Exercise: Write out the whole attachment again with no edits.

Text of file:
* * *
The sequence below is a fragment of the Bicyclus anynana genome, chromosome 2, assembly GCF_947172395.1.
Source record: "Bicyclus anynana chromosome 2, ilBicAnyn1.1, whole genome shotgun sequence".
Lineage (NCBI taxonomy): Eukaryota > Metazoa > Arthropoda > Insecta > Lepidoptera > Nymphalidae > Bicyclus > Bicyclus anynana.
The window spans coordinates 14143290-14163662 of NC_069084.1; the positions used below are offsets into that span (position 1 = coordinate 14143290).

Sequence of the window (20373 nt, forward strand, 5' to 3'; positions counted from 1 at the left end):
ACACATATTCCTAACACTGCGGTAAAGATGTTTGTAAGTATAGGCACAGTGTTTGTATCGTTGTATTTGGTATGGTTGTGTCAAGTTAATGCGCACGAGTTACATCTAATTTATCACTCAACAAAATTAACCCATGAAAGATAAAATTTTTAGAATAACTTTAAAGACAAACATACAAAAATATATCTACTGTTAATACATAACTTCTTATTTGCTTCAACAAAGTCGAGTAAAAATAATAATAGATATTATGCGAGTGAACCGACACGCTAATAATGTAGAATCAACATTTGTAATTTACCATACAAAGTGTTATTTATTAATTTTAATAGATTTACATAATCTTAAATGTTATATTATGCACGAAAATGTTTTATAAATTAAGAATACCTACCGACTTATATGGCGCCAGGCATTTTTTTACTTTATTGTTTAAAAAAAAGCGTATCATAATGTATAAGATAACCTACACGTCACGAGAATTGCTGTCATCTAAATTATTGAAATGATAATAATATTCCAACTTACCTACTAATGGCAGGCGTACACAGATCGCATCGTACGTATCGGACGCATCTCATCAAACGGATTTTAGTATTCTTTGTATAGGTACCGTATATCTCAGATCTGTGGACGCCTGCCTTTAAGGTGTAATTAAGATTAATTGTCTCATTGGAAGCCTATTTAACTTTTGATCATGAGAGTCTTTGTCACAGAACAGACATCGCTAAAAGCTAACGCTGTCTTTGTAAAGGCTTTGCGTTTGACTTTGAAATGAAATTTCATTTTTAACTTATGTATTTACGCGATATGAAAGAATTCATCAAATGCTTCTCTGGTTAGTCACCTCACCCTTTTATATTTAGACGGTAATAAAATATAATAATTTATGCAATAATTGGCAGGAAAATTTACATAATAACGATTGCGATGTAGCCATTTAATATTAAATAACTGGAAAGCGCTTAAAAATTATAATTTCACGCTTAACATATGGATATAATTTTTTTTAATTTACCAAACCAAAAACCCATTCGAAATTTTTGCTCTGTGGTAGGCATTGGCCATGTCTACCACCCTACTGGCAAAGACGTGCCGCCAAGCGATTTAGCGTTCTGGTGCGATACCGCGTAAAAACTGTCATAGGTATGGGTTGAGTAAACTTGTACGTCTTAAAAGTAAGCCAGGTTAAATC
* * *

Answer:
The sequence below is a fragment of the Bicyclus anynana genome, chromosome 2, assembly GCF_947172395.1.
Source record: "Bicyclus anynana chromosome 2, ilBicAnyn1.1, whole genome shotgun sequence".
Lineage (NCBI taxonomy): Eukaryota > Metazoa > Arthropoda > Insecta > Lepidoptera > Nymphalidae > Bicyclus > Bicyclus anynana.
The window spans coordinates 14143290-14163662 of NC_069084.1; the positions used below are offsets into that span (position 1 = coordinate 14143290).

Sequence of the window (20373 nt, forward strand, 5' to 3'; positions counted from 1 at the left end):
ACACATATTCCTAACACTGCGGTAAAGATGTTTGTAAGTATAGGCACAGTGTTTGTATCGTTGTATTTGGTATGGTTGTGTCAAGTTAATGCGCACGAGTTACATCTAATTTATCACTCAACAAAATTAACCCATGAAAGATAAAATTTTTAGAATAACTTTAAAGACAAACATACAAAAATATATCTACTGTTAATACATAACTTCTTATTTGCTTCAACAAAGTCGAGTAAAAATAATAATAGATATTATGCGAGTGAACCGACACGCTAATAATGTAGAATCAACATTTGTAATTTACCATACAAAGTGTTATTTATTAATTTTAATAGATTTACATAATCTTAAATGTTATATTATGCACGAAAATGTTTTATAAATTAAGAATACCTACCGACTTATATGGCGCCAGGCATTTTTTTACTTTATTGTTTAAAAAAAAGCGTATCATAATGTATAAGATAACCTACACGTCACGAGAATTGCTGTCATCTAAATTATTGAAATGATAATAATATTCCAACTTACCTACTAATGGCAGGCGTACACAGATCGCATCGTACGTATCGGACGCATCTCATCAAACGGATTTTAGTATTCTTTGTATAGGTACCGTATATCTCAGATCTGTGGACGCCTGCCTTTAAGGTGTAATTAAGATTAATTGTCTCATTGGAAGCCTATTTAACTTTTGATCATGAGAGTCTTTGTCACAGAACAGACATCGCTAAAAGCTAACGCTGTCTTTGTAAAGGCTTTGCGTTTGACTTTGAAATGAAATTTCATTTTTAACTTATGTATTTACGCGATATGAAAGAATTCATCAAATGCTTCTCTGGTTAGTCACCTCACCCTTTTATATTTAGACGGTAATAAAATATAATAATTTATGCAATAATTGGCAGGAAAATTTACATAATAACGATTGCGATGTAGCCATTTAATATTAAATAACTGGAAAGCGCTTAAAAATTATAATTTCACGCTTAACATATGGATATAATTTTTTTTAATTTACCAAACCAAAAACCCATTCGAAATTTTTGCTCTGTGGTAGGCATTGGCCATGTCTACCACCCTACTGGCAAAGACGTGCCGCCAAGCGATTTAGCGTTCTGGTGCGATACCGCGTAAAAACTGTCATAGGTATGGGTTGAGTAAACTTGTACGTCTTAAAAGTAAGCCAGGTTAAATC